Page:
Climate change, the main existential crisis of our day, remains under the public radar in 2019 South Africa. Inadequate media coverage is in part to blame. Whether or not South African media are reporting on the climate crisis and encouraging public participation, and how they do it, affects how the public perceives and engages on the issue.
Climate change is already affecting South Africa in a critical way – and there is no doubt that it is going to get worse. Without radically changing the way we do things right now, the climate crisis poses an immediate threat to our developmental objectives.
South Africans of all ages seem too busy with other issues to think about the climate crisis. An August 2019 Afrobarometer survey reveals that “aweh-ness” is at a shocking low. 59% of our fellow citizens haven’t heard of climate change, or don’t know anything about it. As few as 17% are “climate change literate”. They know what climate change is, understand it has negative effects on long-term weather patterns, and that it is anthropogenic in nature – that is, that human activity is to blame.
Image: Afrobarometer report, Climate change in Africa: Survey finds worsening agriculture conditions and quality of life, limited ‘climate change literacy’, August 2019
This begs the question: how is it possible that the main existential crisis of our day – not forgetting mass species extinction – remains under the public radar in 2019 South Africa? Why isn’t everybody talking about it, panicking “as if the house was on fire”, making it a top issue of our 2019 general elections, and marching through the streets to demand that government leads the way with ambitious and rapid action?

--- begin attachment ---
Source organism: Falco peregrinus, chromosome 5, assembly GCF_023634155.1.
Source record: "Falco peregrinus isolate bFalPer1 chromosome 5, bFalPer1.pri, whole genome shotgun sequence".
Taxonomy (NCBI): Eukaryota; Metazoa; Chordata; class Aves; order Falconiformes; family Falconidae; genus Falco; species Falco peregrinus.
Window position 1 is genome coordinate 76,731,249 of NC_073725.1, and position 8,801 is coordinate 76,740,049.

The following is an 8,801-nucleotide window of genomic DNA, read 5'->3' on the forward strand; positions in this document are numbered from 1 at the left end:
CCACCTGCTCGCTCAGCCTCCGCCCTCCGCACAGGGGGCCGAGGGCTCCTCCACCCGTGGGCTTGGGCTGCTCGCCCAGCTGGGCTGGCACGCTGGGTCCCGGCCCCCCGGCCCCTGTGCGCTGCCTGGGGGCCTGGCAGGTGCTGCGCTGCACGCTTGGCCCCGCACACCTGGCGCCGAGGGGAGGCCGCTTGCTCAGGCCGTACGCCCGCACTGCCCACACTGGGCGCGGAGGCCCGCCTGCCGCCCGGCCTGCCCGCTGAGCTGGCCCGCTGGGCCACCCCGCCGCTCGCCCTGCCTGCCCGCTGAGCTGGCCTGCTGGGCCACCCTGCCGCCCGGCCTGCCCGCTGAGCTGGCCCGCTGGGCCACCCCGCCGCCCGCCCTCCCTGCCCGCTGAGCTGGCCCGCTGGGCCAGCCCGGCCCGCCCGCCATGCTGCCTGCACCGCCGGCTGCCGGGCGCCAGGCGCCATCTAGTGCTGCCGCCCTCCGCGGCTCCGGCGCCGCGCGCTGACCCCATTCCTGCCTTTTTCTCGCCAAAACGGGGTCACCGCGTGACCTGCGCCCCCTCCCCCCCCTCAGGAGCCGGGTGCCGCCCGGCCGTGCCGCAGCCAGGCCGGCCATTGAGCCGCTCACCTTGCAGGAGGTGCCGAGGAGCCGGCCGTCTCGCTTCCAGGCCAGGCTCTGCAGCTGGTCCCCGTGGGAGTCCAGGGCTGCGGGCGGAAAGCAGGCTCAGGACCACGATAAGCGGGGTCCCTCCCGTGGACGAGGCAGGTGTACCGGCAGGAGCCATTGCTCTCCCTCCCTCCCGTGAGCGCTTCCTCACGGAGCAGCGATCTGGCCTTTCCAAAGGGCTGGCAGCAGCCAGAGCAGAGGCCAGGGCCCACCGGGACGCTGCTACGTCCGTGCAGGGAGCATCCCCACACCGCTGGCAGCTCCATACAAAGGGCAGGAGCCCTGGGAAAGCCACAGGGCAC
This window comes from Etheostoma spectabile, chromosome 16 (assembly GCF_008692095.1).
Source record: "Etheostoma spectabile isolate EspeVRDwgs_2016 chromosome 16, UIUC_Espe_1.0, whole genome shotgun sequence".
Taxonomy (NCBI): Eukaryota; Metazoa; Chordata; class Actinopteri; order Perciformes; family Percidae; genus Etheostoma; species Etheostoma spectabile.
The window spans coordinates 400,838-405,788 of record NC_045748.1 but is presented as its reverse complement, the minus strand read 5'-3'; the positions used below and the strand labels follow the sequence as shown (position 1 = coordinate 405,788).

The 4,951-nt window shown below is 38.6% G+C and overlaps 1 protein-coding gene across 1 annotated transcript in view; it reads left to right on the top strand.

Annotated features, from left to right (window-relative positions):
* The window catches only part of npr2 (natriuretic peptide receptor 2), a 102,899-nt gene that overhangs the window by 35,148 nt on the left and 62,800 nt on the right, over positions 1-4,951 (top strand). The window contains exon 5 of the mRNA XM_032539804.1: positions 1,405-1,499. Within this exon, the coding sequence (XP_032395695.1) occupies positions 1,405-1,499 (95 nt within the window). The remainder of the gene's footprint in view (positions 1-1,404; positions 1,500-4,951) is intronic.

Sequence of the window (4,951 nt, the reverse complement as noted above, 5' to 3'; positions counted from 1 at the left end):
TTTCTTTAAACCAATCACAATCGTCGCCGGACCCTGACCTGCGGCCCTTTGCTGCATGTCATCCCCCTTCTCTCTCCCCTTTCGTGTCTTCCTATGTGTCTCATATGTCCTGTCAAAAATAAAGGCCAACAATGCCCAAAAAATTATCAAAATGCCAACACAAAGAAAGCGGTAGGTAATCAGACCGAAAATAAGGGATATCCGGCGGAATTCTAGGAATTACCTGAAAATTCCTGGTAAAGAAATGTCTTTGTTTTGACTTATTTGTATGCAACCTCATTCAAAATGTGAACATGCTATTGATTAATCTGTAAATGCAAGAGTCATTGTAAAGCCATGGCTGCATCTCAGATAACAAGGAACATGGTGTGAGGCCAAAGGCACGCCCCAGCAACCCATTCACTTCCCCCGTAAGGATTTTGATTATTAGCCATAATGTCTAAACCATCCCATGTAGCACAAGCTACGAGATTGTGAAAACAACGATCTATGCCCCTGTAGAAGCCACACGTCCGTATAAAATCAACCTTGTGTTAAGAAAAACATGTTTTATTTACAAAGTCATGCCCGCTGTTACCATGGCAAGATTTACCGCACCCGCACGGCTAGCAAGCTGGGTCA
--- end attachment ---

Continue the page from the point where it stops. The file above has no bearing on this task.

Is there too much happening and too much to worry about – jobs, inequality, the education crisis, corruption and State Capture, or gender-based violence – for people to care? Is it wilful blindness to an inconvenient truth that challenges the very economic and social system we are told is the only way to address inequalities and lift people out of poverty?
More worryingly, can we pin this on the fact that, ultimately, the people of South Africa believe they are powerless to influence legislation and government action?
Is access to information the problem? Or could it be that our media is not doing quite enough to cover the climate crisis, and to emulate public conversation on the issue?
Most likely, the answer is: all of the above.
But there is no denying that the vast majority of South African newsrooms are failing to bring climate change and environmental challenges to the fore, and to offer accurate information and critical commentary on what needs to be done to address them.
Why is that? More importantly, why and how should the media play a bigger role?
To be or not to be newsworthy
Many editors and journalists would argue that people don’t feel concerned by environmental and climate issues, therefore it is not newsworthy. This line of argument is debatable, and one would expect the media to interrogate if this lack of public concern might result from a lack of awareness, as evidenced by the Afrobarometer survey.